This summer I began making some changes to Jeroboam to take advantage of the weight savings by using soft shackles as replacements to metal ones, replacing the wire lifelines with dyneema and reconfiguring my backstay with a cascade to replace the hydraulic backstay adjuster which was completely overkill for Jeroboam (not to mention heavy).
Here are some examples of soft shackles:
From the left, the first is made from 2mm FSE Robline MRX dyneema and has a breaking strength of approximately 1,000 pounds. The middle one is made from 1/8" Samson Amsteel AS-78 and has a breaking strength of approximately 3,000 pounds. The right one is made from 3/16" Sampson Amsteel AS-78 and has a breaking strength of approximately 6,500 pounds. With the right tools and a little practice, they're easy to make. This website contains a lot of good information.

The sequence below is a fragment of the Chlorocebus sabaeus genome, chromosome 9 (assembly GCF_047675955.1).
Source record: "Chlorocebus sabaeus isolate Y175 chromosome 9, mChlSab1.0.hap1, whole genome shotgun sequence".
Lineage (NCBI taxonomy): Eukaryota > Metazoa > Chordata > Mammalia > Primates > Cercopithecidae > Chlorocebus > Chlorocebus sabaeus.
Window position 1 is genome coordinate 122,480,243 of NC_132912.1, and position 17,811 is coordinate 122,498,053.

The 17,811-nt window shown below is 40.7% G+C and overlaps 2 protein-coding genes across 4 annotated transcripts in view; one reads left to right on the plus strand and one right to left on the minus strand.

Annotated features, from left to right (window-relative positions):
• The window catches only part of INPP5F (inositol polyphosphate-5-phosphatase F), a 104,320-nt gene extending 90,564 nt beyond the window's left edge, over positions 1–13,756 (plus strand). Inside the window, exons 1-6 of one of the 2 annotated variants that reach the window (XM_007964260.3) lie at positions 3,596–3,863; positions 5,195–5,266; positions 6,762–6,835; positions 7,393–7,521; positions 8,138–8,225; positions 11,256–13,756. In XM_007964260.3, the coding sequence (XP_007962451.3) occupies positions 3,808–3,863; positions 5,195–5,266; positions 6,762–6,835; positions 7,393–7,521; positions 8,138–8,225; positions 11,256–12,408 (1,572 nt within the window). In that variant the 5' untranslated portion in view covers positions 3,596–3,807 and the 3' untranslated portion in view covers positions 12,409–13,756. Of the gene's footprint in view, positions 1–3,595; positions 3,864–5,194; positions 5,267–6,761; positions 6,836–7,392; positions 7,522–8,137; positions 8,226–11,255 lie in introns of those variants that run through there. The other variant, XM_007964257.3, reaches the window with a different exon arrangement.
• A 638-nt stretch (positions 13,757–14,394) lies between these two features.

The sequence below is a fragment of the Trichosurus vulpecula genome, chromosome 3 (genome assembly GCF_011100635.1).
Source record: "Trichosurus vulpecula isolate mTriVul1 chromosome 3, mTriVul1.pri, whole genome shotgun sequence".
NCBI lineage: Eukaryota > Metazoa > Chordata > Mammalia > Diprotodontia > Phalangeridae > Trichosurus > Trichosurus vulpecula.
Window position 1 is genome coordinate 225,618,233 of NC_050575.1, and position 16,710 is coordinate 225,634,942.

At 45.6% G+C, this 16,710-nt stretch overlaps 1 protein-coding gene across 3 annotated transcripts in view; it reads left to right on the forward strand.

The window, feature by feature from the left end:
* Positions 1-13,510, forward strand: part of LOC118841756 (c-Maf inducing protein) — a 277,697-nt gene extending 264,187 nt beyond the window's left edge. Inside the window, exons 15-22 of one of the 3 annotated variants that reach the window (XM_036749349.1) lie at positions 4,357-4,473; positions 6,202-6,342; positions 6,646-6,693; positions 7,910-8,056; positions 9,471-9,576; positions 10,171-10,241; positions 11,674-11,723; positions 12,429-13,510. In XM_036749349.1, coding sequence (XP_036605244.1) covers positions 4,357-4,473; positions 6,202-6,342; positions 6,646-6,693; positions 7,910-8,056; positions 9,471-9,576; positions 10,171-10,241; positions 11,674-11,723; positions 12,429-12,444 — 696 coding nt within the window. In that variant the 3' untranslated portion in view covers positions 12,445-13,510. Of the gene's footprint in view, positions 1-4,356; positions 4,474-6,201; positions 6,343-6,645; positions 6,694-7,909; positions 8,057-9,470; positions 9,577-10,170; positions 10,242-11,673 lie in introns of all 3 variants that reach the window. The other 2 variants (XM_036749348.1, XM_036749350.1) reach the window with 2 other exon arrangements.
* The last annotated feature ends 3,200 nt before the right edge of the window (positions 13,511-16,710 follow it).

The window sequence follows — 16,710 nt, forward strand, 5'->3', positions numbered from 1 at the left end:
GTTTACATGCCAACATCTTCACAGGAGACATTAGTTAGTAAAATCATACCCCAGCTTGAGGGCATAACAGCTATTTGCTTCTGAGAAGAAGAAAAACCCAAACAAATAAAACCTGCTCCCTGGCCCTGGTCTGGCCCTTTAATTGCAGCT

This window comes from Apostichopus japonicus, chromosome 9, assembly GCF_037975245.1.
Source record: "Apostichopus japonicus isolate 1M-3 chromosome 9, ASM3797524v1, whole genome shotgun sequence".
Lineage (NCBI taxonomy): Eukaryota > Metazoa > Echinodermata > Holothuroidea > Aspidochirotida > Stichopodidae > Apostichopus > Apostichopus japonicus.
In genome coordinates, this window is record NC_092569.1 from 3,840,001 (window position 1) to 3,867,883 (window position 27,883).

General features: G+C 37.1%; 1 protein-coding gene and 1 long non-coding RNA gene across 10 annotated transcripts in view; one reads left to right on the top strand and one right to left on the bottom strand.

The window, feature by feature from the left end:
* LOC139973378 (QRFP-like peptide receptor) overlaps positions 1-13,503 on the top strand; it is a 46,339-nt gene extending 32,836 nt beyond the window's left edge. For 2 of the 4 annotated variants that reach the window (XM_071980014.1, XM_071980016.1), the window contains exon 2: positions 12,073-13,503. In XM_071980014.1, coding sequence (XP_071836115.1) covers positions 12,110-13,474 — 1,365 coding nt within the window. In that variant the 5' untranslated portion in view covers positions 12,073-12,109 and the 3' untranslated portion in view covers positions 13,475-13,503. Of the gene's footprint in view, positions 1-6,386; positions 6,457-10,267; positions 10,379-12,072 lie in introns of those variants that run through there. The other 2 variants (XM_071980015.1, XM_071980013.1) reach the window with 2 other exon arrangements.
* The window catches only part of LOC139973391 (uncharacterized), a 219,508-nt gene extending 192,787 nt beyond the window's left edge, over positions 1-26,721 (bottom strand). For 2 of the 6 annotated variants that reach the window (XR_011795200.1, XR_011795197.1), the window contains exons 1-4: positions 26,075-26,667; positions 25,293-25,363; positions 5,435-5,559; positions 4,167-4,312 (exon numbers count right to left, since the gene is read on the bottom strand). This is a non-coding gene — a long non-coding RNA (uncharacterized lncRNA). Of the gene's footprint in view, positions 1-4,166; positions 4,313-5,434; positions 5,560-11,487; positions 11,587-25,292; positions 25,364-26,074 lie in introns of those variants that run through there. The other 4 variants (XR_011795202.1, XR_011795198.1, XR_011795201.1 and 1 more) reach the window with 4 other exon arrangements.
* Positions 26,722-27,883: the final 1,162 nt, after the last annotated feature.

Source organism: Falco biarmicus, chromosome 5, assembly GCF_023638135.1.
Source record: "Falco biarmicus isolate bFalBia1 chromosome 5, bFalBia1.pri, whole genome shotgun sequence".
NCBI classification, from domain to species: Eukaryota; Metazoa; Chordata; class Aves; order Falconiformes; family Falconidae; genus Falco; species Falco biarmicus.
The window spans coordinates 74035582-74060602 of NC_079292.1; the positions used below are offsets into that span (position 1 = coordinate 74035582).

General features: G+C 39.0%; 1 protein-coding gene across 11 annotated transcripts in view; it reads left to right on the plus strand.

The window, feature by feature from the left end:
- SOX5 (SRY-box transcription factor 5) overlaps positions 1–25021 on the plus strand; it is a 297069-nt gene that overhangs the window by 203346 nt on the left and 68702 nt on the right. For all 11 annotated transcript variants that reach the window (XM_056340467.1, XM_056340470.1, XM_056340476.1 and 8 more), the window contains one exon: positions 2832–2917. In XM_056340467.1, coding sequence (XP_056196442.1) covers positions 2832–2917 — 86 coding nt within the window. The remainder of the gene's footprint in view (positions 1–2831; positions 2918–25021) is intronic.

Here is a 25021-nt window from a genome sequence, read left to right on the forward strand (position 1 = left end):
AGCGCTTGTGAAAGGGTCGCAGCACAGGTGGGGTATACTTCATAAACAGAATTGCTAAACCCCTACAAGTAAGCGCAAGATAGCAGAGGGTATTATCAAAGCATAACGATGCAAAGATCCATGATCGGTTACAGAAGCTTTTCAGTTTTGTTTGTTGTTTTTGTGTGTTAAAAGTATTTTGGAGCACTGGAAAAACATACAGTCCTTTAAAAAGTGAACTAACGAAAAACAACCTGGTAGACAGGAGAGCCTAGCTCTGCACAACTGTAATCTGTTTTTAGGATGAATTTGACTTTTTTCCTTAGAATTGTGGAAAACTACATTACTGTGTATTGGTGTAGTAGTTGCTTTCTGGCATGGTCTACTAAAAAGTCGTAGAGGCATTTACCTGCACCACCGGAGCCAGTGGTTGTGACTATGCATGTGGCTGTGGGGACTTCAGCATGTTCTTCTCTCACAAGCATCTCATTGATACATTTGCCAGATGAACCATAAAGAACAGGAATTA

I added the hydraulic backstay adjuster in the fall of 2012 when I installed the new mast. It's a Saletec 17LI long stroke adjuster capable of 8,750 pounds of tension.
|Low Friction Ring|
It's completely overkill for Jeroboam, which isn't a stiff boat to begin with, so I worked up a new design that uses Antal low friction rings in cascade and a single block with becket and cam to tension. I used a single strand of 3/16" Samson Amsteel AS-78 with New England Ropes dyneema chafe sleeve from the mast head to about two thirds of the way to the deck, then split the backstay from there and added the cascade pictured below:
The adjustment takes place at the bock and cam, shown left and the pic on the right shows the the whole set up.
The lifelines are made from 3/16" Samson Amsteel AS-78 with New England Ropes dyneema chafe sleeve used only at the stanchions:
Word on the street is that dyneema lifelines are in the process of being re-reviewed by ISAF. Previously they were allowed under the offshore special regulations (which apply and/or influence rules for OSTAR, Bermuda 1-2, Halifax and others I've entered) but I hear an ISAF working group is reconsidering their stance.